Published on April 7th, 2014 | by Christina Nikolova


World Health Day

World Health Day is celebrated on 7th April every year to mark the anniversary of the founding of the World Health Organisation (WHO) in 1948. Each year a theme is selected that aims to attract attention to a problematic area of public health. This year’s topic is ‘Small creatures, big threat’ which focuses on vector-borne diseases.

Vectors and vector-borne diseases

A vector is any organism that carries and transmit infectious pathogens or parasitoids to another living organisms. Many of the vectors are bloodsucking which ingest pathogens during a feed on infected hosts (humans or animals) and transfer them to new hosts during another blood feed. Illnesses caused by these pathogens and parasites in human populations are often referred to as vector-borne diseases. The World Health Organisation has been coordinating various programmes towards public education and prevention of such illnesses since its establishment.

Mosquitoes, sandflies and ticks

The most common vectors are arthropods such as mosquitoes, ticks, mites, sandflies and fleas. Mosquitoes, for example, are best known for transmitting serious life-threatening diseases such as malaria, yellow fever, dengue and lymphatic filariasis. Although these diseases are mostly found in the tropical regions, several studies suggest that some of them could spread in other areas due to climate change and globalisation. Malaria is currently the most common with half of the world’s population being at risk. However, dengue is the fastest growing vector-borne disease with a 30-fold increase in disease incidence over the last 50 years.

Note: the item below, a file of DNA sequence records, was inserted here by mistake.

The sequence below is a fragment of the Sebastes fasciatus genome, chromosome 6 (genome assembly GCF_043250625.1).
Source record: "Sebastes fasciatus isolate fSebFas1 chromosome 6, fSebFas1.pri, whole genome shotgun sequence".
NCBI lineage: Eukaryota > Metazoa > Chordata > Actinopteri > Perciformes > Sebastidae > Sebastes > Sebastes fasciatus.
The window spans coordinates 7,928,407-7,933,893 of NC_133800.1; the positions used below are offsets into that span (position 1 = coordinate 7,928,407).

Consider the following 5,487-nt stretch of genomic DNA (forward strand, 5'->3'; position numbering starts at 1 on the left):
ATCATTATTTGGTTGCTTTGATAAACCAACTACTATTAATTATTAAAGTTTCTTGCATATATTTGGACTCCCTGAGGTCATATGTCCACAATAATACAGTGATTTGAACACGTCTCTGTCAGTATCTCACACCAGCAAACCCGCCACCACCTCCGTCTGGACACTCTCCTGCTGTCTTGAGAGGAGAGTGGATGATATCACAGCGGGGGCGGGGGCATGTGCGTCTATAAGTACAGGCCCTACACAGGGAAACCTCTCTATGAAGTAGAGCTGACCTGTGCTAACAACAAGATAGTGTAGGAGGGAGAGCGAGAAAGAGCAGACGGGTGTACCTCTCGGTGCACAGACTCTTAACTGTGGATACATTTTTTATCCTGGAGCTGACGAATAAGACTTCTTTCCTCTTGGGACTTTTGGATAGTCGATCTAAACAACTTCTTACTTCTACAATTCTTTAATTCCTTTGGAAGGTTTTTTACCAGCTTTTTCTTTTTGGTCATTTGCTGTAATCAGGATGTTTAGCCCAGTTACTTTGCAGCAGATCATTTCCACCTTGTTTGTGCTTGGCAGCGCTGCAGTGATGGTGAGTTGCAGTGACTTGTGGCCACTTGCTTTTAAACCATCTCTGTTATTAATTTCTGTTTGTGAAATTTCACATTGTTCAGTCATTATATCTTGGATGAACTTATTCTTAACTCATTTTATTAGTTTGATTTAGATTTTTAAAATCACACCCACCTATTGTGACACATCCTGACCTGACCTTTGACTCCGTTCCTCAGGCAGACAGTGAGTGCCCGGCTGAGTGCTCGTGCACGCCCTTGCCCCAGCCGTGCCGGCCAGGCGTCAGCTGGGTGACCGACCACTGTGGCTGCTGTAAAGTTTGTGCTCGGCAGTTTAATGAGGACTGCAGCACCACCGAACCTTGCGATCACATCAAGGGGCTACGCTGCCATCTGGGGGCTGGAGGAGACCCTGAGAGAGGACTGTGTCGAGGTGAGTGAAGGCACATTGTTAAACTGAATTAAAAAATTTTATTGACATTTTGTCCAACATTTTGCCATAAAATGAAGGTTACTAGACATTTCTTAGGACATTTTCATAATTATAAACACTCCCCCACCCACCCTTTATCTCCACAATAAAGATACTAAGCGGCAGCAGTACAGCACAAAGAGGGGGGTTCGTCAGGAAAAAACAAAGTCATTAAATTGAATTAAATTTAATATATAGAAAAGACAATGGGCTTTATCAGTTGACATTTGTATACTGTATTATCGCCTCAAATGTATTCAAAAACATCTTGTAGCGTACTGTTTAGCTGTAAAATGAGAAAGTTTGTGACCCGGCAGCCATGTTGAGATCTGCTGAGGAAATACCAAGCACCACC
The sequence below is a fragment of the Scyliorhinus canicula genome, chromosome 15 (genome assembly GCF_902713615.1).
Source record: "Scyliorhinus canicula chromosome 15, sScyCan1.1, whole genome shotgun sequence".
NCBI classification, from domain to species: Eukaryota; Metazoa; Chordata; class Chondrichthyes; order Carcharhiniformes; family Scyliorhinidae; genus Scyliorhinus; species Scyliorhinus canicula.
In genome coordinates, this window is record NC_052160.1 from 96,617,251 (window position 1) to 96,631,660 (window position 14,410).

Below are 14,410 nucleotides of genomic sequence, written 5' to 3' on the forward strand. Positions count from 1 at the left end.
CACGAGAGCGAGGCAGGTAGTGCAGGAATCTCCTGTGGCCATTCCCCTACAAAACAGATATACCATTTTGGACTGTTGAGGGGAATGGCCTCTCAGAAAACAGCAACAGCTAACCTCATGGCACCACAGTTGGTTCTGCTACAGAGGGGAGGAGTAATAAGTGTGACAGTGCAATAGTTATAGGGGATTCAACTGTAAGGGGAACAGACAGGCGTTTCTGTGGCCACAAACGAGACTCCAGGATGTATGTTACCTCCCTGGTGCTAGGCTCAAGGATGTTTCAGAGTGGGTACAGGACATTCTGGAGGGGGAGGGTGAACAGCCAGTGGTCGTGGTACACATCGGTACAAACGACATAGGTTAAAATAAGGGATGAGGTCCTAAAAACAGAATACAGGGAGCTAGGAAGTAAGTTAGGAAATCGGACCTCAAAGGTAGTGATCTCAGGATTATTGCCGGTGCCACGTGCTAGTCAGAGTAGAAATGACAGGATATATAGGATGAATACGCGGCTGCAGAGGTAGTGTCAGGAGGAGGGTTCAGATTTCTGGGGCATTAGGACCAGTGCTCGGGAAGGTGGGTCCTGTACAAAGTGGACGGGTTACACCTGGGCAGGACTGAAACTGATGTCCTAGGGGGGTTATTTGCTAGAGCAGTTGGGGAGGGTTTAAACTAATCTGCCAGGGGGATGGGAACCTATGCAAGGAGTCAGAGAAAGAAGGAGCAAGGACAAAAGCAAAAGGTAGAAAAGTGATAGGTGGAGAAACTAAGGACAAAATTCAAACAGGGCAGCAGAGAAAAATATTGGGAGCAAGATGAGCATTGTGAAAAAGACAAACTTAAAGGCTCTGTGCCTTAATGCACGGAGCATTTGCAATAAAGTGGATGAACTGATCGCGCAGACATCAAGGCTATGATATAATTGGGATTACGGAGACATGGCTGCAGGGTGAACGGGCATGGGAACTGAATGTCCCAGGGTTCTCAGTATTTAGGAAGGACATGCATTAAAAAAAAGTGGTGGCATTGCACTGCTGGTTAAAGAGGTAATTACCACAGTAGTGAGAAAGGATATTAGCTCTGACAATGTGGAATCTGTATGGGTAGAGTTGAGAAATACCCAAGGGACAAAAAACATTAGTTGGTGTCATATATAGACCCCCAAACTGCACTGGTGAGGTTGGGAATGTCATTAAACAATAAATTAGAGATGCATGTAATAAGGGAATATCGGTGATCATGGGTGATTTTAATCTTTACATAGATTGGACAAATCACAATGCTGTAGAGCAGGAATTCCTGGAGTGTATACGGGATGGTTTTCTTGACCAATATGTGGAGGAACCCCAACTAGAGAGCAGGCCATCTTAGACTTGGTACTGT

What are the risks in the UK?

You may think that the UK is quite fortunate in being far from the tropics for once. Europe, and Britain too, however, are also subject to vector-borne diseases. The most wide-spread among humans is the Lyme disease. Also known as Lyme Borreliosis, Lyme disease is caused by the Borrelia burgdorferi bacteria and is transmitted by ticks of the genus Ixodes. Typical hosts of infected ticks are deer, sheep and mice. And in Scotland particularly there are plenty. The next time you decide to go to the Highlands or the local park you better look out for ticks as well. Most tick bites happen between April and September. The Lyme disease has almost identical symptoms to the common flu — tiredness, headache and muscle and joint pain, and therefore you may be diagnosed wrongly. If a mysterious red rash spreads out from the bite within 30 days, it most certainly means that you have been infected. Do not panic! The disease is successfully treated with antibiotics when caught early. The best way of prevention, of course, is to avoid being bitten by a tick to start with. Long sleeves and trousers are essential not only for the unpredictable Scottish weather but can also reduce your chances of catching a tick. You may find an insect repellent useful as well!

Featured image by Ramón Portellano (CC BY 2.0) at Flickr.

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About the Author

Christina is an undergraduate student in Marine Biology and is currently trying to save the oceans. Meanwhile, sports, reading, writing and traveling are fulfilling her spare time.

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